US Supreme Court rules in favour of same-sex marriage nationwide

By Ayoola Mudasiru June 26, 2015 17:10

US Supreme Court rules in favour of same-sex marriage nationwide

The Supreme Court of the United States has ruled that States cannot keep same-sex couples from marrying and must recognize their unions.

The court ruled 5-4 that the Constitution’s guarantees of due process and equal protection under the law mean that states cannot ban same-sex marriages. With the ruling, gay marriage will become legal in all 50 states.

The justices ruled in Obergefell v. Hodges, which is linked to three other cases.

Together, they involve a dozen couples who challenged same-sex marriage bans in Ohio, Michigan, Kentucky and Tennessee – the only States whose bans on marriage between gay and lesbian couples had been sustained by a federal appeals court.

Justice Anthony Kennedy, writing on behalf of the court, said that the hope of gay people intending to marry “is not to be condemned to live in loneliness, excluded from one of civilization’s oldest institutions. They ask for equal dignity in the eyes of the law.

“The Constitution grants them that right.”

Kennedy, a conservative who often casts the deciding vote in close cases, was joined in the majority by the court’s four liberal justices.

In a dissenting opinion, conservative Justice Antonin Scalia says the court’s decision shows it is a “threat to American democracy.”

The ruling “says that my ruler and the ruler of 320 million Americans coast-to-coast, is a majority of the nine lawyers on the Supreme Court,” Scalia said.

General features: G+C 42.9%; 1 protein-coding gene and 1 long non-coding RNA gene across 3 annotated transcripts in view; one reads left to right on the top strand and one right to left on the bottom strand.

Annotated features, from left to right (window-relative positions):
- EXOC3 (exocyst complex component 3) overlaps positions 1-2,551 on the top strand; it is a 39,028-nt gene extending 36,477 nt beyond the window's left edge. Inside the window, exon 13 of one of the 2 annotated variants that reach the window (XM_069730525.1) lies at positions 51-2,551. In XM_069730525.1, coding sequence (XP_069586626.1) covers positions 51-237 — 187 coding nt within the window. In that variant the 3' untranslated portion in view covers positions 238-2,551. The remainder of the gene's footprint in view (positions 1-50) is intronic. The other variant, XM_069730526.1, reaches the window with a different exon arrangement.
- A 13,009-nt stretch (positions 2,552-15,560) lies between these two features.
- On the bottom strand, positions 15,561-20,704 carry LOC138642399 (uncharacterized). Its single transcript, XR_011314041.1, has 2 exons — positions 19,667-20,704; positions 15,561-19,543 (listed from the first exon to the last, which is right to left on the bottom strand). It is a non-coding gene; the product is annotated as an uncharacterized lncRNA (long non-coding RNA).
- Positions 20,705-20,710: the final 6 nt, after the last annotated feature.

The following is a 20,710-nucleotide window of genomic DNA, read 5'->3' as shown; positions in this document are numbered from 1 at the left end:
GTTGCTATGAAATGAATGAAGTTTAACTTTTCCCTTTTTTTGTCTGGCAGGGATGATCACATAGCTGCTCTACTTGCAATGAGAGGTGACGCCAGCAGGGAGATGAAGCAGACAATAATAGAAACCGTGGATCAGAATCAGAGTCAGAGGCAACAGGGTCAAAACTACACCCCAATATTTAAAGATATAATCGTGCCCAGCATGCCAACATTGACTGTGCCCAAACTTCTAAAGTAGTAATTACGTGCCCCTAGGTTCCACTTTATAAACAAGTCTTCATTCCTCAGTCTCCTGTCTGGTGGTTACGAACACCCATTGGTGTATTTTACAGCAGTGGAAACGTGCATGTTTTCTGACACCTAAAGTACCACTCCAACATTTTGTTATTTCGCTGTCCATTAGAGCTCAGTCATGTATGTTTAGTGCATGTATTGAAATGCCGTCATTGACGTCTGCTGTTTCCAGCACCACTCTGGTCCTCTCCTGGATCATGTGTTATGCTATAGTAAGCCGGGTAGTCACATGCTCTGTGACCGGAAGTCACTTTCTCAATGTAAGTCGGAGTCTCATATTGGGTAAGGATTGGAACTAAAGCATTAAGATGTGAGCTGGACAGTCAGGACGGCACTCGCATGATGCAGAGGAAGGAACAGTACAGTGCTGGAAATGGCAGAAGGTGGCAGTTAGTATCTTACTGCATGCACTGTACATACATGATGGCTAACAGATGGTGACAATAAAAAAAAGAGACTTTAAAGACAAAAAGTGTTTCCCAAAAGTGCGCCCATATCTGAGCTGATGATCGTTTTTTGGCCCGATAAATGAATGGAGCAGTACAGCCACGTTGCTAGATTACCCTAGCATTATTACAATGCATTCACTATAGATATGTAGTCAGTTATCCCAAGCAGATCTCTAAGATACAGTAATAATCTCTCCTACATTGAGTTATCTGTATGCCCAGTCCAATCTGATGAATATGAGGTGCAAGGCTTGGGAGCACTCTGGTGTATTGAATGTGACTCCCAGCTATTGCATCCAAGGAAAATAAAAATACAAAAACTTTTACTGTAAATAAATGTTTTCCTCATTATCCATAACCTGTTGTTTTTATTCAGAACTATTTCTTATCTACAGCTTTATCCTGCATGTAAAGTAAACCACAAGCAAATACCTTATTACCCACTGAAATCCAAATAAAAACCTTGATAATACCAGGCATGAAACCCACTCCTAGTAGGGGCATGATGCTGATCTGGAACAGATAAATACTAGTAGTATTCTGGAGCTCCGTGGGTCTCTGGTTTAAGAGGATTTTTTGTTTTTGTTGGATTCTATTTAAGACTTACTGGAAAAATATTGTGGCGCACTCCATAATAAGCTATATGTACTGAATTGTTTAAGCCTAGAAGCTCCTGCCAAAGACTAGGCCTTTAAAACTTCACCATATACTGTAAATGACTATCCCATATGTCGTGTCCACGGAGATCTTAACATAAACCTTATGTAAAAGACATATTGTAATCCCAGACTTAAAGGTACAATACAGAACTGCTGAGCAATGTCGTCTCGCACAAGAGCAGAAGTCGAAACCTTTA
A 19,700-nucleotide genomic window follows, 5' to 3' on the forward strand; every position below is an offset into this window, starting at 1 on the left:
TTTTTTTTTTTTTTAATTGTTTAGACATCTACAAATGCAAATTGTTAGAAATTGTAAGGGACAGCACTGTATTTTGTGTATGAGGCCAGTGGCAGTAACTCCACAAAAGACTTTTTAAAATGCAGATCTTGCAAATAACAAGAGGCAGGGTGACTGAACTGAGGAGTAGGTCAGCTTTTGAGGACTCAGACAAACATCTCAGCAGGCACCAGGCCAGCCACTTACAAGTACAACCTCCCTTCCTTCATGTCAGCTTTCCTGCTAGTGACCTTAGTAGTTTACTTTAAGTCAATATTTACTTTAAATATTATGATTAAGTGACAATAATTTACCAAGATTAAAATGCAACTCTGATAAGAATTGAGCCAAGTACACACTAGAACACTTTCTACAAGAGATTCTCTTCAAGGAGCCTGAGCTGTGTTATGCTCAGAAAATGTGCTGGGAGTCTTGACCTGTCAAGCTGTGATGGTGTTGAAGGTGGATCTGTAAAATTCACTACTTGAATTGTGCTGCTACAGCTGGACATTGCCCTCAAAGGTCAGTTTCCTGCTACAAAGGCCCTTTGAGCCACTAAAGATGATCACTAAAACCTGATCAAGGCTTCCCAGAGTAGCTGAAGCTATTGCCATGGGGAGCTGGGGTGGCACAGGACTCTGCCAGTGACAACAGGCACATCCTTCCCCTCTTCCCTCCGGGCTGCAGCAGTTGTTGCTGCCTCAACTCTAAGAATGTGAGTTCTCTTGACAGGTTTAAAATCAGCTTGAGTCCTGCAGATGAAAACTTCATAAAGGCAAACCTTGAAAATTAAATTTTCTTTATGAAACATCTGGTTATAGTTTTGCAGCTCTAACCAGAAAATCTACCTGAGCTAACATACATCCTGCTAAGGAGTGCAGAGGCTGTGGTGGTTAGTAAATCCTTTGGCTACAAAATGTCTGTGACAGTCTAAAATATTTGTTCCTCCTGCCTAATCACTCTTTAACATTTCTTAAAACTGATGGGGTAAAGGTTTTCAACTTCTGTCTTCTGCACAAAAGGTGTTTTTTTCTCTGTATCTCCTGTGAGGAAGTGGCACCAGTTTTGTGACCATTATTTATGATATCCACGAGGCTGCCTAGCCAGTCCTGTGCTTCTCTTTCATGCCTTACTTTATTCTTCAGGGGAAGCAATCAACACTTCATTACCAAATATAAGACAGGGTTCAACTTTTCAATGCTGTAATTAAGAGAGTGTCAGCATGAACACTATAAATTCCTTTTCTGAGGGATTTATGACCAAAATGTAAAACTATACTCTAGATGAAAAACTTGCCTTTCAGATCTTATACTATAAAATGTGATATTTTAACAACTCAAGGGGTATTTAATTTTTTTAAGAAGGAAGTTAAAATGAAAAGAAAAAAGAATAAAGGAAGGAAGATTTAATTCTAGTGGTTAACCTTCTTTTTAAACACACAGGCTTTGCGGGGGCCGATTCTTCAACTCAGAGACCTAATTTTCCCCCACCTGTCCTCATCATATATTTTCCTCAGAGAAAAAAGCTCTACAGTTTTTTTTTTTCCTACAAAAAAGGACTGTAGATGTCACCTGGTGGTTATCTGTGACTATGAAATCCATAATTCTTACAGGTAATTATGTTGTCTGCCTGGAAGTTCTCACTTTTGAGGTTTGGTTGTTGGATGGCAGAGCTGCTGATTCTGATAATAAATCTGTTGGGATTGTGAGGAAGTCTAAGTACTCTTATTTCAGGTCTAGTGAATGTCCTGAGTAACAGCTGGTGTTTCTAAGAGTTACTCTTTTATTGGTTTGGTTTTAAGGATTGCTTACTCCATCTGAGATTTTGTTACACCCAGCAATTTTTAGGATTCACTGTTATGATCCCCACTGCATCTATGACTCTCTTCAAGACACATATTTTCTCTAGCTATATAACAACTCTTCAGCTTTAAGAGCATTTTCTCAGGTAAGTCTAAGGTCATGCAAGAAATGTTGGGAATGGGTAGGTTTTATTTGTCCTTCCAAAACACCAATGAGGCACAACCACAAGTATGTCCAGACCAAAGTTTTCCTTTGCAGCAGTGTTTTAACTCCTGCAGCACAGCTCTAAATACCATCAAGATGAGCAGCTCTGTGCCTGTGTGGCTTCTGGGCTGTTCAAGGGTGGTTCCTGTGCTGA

Conservative Chief Justice John Roberts also read a summary of his dissenting opinion from the bench.

There are currently 13 state bans in place, while another state, Alabama, has contested a court ruling that lifted the ban there.

The ruling is the Supreme Court’s most important expansion of marriage rights in the United States since its landmark 1967 ruling in the case Loving v. Virginia that struck down state laws barring interracial marriages.

President Barack Obama is the first sitting President to back gay marriage and his administration argued on the side of the same-sex marriage advocates. He has said he hoped the court issued a ruling preventing states from banning gay marriage.

In 2010, Obama signed a law allowing gays to serve openly in the U.S. military bringing an end to the “don’t ask don’t tell” policy in the army.

In 2013, the high court ruled unconstitutional a 1996 U.S. law that declared for the purposes of federal benefits marriage was defined as between one man and one woman.

Reacting to the ruling, President Obama tweeted,

He later said in a statement that the ruling showed America was a country where “anyone could fulfill their destiny,” before adding that the nation should be “very proud” as this ruling was a victory for America.

The legal repercussions for same-sex couples are broad, affecting not just their right to marry but also their right to be recognized as a spouse or parent on birth and death certificates and other legal papers.

Gay marriage also is gaining acceptance in other Western countries. Last month in Ireland, voters backed same-sex marriage by a landslide in a referendum that marked a dramatic social shift in the traditionally Roman Catholic country.

Ireland followed several Western European countries including Britain, France and Spain in allowing gay marriage, which is also legal in South Africa, Brazil and Canada.

Homosexuality still remains a taboo and is often illegal in many parts of Africa and Asia. About 33 African countries, including Nigeria, Egypt, Zimbabwe and Senegal, have active anti-homosexuality laws, while 25 Asian countries, including Malaysia and India, have anti-homosexuality laws.